When we reviewed OCZ's first SSD built with triple-level-cell (or TLC) flash, the Trion 100, we found its performance a bit wanting. OCZ went to work behind the scenes to improve the performance of its budget SSD, and last month, the company announced a follow-up to the Trion 100. This latest drive uses Toshiba's newer 15-nm TLC NAND and brings 50% more Trions to the table. Say hello to the Trion 150.
Just like the Trion 100 before it, the Trion 150 comes in 120GB, 240GB, 480GB, and 960GB flavors. OCZ claims that this drive delivers "increased real-world performance" over its predecessor, but it doesn't claim higher specs for the newcomer. The official performance numbers are all the same as the Trion 100's.
|OCZ Trion 150|
|Capacity||Max sequential (MB/s)||Max random (IOps)|
We've got the Trion 150 480GB on hand for our review. We originally tested the Trion 100 480GB drive, as well, so it'll be easy to compare the new drive's performance figures to the old one's. Let's open it up and see what's changed apart from the stylish new sticker.
As we already knew, what's changed is the NAND. The Trion 100 used Toshiba's A19 TLC flash, but its successor leverages Toshiba's 15-nm TLC. The controller inside the Trion 150 hasn't changed at all—it's the same Toshiba TC58 we saw in the Trion 100. We'll have to credit the majority of any performance increases we see to the new NAND. Maybe the process shrink will at least partially make up for the fact that we're still looking at planar TLC.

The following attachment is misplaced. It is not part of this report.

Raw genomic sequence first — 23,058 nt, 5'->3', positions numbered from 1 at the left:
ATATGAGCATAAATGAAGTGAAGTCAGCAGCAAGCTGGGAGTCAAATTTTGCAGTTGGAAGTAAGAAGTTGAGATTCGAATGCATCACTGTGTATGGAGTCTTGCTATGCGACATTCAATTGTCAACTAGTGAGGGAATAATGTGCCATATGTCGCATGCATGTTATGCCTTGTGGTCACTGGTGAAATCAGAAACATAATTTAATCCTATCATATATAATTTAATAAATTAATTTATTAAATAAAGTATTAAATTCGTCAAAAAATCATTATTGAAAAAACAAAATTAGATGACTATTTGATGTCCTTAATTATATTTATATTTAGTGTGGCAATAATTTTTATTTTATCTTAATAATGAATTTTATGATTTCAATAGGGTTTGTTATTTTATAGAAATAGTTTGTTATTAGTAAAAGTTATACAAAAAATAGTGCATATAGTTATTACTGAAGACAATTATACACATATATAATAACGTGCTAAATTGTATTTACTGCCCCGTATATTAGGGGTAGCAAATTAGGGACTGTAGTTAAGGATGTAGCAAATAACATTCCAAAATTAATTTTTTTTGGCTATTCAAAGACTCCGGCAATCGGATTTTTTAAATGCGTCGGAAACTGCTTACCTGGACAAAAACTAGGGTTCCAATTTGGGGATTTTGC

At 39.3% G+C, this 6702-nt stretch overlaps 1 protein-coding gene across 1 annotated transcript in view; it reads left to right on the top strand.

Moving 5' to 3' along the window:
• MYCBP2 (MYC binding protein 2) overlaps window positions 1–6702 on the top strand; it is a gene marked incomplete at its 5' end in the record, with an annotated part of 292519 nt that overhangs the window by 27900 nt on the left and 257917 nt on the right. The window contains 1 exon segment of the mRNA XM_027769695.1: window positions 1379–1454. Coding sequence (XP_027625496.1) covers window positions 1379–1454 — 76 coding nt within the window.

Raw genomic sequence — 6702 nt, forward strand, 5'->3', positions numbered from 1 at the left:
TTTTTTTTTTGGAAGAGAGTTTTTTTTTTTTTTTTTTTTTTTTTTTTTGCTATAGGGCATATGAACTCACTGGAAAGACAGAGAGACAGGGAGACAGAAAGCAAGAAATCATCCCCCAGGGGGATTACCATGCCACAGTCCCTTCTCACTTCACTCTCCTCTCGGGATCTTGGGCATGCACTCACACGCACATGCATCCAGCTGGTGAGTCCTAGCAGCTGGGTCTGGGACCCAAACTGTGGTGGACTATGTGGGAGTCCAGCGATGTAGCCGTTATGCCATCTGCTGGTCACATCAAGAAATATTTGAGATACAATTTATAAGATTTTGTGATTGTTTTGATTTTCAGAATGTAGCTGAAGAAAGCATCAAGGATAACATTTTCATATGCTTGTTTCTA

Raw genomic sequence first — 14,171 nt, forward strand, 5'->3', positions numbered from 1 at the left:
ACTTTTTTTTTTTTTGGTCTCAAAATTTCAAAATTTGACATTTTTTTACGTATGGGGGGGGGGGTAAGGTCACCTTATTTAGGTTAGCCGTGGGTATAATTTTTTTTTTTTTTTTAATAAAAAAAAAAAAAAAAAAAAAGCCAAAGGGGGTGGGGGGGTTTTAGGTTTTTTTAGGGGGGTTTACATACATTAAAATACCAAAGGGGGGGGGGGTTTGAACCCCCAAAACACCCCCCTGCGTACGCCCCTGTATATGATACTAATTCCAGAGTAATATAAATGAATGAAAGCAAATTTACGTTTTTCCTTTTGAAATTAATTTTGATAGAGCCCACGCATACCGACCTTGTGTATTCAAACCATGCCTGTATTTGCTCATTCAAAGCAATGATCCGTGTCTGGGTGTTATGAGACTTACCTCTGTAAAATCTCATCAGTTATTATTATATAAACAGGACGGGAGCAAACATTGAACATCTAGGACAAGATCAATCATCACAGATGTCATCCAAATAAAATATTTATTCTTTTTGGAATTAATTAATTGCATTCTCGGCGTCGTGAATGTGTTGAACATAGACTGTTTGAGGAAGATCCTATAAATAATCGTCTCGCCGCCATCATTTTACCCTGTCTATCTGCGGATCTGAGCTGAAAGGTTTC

The non-technical specs haven't changed either. All versions of the Trion 150 come with three years of OCZ's ShieldPlus rapid-exchange warranty coverage. And just like the Trion 100 480GB, the Trion 150 480GB is rated for 120TB of total bytes written, spread out across 110GB per day. Since this is an entry-level drive, it doesn't come with fancy extras like encryption acceleration in the controller.
The 480GB drive we're looking at sells for $129.99 on Newegg right now. The 120GB version will set buyers back $45.99, while the 240GB version rings in at $69.99 and the 960GB drive sells for $269.99. Those numbers are all solidly in the entry-level SSD pricing tier.
Now that we've seen the basics of the Trion 150, it's time to see what Toshiba's 15-nm TLC can do.
|Phanteks Eclipse P400 gets a tempered glass option||0|
|GeForce driver 375.57 is prepared for Titanfall||0|
|Radeon 16.10.2 drivers add support for October's big games||10|
|Strong revenue doesn't stem red ink in AMD's fiscal third quarter||25|
|Razer unsheathes the Blade Pro gaming laptop||17|
|Acer XB241YU G-Sync display stalks the FreeSync competition||19|
|PowerColor Devil Box cages high-performance graphics cards||23|
|Samsung builds 8GB LPDDR4 packages on its 10-nm process||7|
|Latest Nintendo console can Switch form factors on the fly||128|
|A real "console monitor" would be 720p @ 30 Hz ;P||+55|